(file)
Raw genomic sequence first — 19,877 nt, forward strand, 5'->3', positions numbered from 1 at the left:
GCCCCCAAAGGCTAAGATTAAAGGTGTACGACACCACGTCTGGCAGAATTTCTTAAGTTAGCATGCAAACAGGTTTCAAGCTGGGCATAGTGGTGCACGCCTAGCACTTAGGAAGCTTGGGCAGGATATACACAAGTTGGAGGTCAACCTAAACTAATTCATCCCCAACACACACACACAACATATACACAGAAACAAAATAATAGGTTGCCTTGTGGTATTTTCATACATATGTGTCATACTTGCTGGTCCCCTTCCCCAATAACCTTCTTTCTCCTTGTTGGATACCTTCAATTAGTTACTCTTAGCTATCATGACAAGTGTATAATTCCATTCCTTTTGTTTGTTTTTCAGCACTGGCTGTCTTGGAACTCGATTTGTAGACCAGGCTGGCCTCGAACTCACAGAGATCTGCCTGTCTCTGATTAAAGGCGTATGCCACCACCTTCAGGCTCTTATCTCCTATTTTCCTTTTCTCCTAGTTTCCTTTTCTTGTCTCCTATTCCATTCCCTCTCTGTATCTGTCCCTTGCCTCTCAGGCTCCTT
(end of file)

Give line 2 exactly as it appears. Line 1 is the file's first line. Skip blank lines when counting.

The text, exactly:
GCCCCCAAAGGCTAAGATTAAAGGTGTACGACACCACGTCTGGCAGAATTTCTTAAGTTAGCATGCAAACAGGTTTCAAGCTGGGCATAGTGGTGCACGCCTAGCACTTAGGAAGCTTGGGCAGGATATACACAAGTTGGAGGTCAACCTAAACTAATTCATCCCCAACACACACACACAACATATACACAGAAACAAAATAATAGGTTGCCTTGTGGTATTTTCATACATATGTGTCATACTTGCTGGTCCCCTTCCCCAATAACCTTCTTTCTCCTTGTTGGATACCTTCAATTAGTTACTCTTAGCTATCATGACAAGTGTATAATTCCATTCCTTTTGTTTGTTTTTCAGCACTGGCTGTCTTGGAACTCGATTTGTAGACCAGGCTGGCCTCGAACTCACAGAGATCTGCCTGTCTCTGATTAAAGGCGTATGCCACCACCTTCAGGCTCTTATCTCCTATTTTCCTTTTCTCCTAGTTTCCTTTTCTTGTCTCCTATTCCATTCCCTCTCTGTATCTGTCCCTTGCCTCTCAGGCTCCTT